Academic journal article Migration Letters

Race and Immigration

Academic journal article Migration Letters

Race and Immigration

Article excerpt

Kibria, N.; Bowman, C., and O'Leary, M. (2014). Race and Immigration. Cambridge: Polity Press. 297 pages. (ISBN: 9780745647913)

Studies of immigration do not often intersect with discussions about race and its implications for the U.S. society. It is probably due to methodological problems of focus: while demographers investigate diverging destinies of different population groups, they ground their explanations in persistent black/ white divide. However it may be hard to introduce immigrants into this framework because of lack of reliable statistics and longitudinal studies; which may be especially true in the case of recent newcomers to the USA.

Nazli Kibria and his co-authors make race - immigration nexus central in the book. They ask a question whether the "American Dream" works for the new settlers and what structural inequalities hinder upward social mobility of the immigrants. Providing an overview of immigration policy and its change over a hundred years, the authors argue that the policy has not just reflected the racial order, but shaped and reified it as well. In Race and Immigration the authors investigate how contemporary rhetoric of "colour-blind" society masks other emerging divides, which limit immigrants' opportunities while they work out their way to the American Dream. Modern racism does not easily fit into the traditional models of black and white segregation. Cultural traits and language, character and behaviour play out for creation of new divisions. Institutions, employers and general public assume that immigrants from different places share common characteristics, which allows to justify "otherness' and seclude them into specific niches.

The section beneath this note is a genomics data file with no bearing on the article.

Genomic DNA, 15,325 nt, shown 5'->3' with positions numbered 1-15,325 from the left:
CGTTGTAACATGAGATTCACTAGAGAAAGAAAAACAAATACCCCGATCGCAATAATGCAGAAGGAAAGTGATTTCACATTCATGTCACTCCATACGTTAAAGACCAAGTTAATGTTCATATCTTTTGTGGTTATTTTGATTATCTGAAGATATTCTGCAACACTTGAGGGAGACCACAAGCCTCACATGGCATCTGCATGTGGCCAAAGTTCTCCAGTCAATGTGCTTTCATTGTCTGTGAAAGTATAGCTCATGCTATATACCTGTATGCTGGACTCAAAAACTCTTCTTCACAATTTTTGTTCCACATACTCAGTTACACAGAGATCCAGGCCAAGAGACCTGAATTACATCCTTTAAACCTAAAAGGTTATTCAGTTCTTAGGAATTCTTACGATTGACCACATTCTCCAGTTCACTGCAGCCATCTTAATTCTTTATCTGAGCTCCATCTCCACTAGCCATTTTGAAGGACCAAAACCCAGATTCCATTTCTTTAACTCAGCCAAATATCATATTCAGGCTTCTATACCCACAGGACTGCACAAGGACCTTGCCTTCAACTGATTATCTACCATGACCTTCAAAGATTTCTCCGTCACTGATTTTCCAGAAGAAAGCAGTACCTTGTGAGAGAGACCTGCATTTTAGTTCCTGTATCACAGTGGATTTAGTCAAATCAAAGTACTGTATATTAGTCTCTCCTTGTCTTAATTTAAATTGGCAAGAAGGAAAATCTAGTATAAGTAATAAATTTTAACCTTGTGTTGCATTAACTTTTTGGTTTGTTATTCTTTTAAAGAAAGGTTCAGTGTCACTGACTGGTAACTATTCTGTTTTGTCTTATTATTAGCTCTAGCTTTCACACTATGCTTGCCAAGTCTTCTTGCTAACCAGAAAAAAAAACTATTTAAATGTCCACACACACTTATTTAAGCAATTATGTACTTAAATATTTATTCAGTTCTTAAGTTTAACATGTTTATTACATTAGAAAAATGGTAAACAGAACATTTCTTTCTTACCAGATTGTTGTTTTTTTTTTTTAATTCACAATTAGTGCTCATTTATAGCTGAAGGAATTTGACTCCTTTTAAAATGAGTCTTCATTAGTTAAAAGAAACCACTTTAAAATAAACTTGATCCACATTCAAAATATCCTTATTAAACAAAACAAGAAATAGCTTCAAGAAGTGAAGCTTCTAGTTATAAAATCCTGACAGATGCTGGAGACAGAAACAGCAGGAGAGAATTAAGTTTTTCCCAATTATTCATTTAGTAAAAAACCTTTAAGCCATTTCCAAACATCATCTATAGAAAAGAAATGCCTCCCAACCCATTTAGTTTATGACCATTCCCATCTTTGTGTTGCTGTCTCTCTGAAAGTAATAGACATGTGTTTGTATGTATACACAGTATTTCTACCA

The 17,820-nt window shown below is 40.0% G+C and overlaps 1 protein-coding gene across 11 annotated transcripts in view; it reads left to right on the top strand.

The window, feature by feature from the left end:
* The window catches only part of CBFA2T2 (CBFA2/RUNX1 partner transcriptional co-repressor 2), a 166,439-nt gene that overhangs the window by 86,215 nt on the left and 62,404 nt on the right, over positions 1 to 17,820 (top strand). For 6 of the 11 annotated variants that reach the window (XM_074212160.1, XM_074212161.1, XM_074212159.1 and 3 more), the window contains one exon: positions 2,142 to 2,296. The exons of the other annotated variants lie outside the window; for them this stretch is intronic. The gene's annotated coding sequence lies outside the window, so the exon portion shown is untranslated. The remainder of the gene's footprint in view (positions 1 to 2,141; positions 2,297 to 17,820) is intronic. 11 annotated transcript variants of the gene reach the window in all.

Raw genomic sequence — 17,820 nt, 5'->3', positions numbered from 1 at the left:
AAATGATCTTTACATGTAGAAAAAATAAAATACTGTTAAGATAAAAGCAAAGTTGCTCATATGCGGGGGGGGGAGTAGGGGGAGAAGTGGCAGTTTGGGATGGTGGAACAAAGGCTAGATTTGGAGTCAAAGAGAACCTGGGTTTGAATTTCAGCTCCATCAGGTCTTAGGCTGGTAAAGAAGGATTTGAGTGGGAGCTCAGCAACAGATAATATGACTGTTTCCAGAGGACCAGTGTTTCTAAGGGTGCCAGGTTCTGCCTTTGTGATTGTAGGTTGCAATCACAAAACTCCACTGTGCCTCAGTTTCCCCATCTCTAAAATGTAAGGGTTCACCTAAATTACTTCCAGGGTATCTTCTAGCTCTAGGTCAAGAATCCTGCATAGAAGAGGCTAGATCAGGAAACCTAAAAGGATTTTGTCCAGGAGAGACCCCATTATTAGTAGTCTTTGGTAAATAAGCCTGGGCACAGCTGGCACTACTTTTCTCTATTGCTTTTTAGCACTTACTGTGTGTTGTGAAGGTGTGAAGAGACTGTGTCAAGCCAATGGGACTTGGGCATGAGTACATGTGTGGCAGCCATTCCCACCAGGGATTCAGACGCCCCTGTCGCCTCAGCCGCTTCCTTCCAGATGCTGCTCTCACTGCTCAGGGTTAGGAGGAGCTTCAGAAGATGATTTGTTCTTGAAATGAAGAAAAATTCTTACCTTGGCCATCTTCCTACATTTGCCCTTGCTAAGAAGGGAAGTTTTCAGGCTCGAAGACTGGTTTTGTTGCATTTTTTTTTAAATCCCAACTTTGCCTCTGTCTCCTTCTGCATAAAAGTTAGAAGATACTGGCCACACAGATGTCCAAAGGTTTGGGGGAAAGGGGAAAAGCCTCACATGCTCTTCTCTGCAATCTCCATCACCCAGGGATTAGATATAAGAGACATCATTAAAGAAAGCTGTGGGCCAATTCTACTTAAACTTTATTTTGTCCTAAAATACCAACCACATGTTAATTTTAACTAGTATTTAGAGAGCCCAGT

I find the chapter on connection of immigrants' occupational strategies and race especially interesting. Kibria, Bowman and O'Leary discuss formation of ethnic occupational niches; and the dual role that they play in creating job opportunities, and limiting employment mobility of immigrants. They indicate that the process of occupational racialization occurs across a broad spectrum of jobs, when different ethnicities are valued for specific roles, understood as "natural" for them. Race and ethnicity becomes markers, which replace skill and qualifications. …

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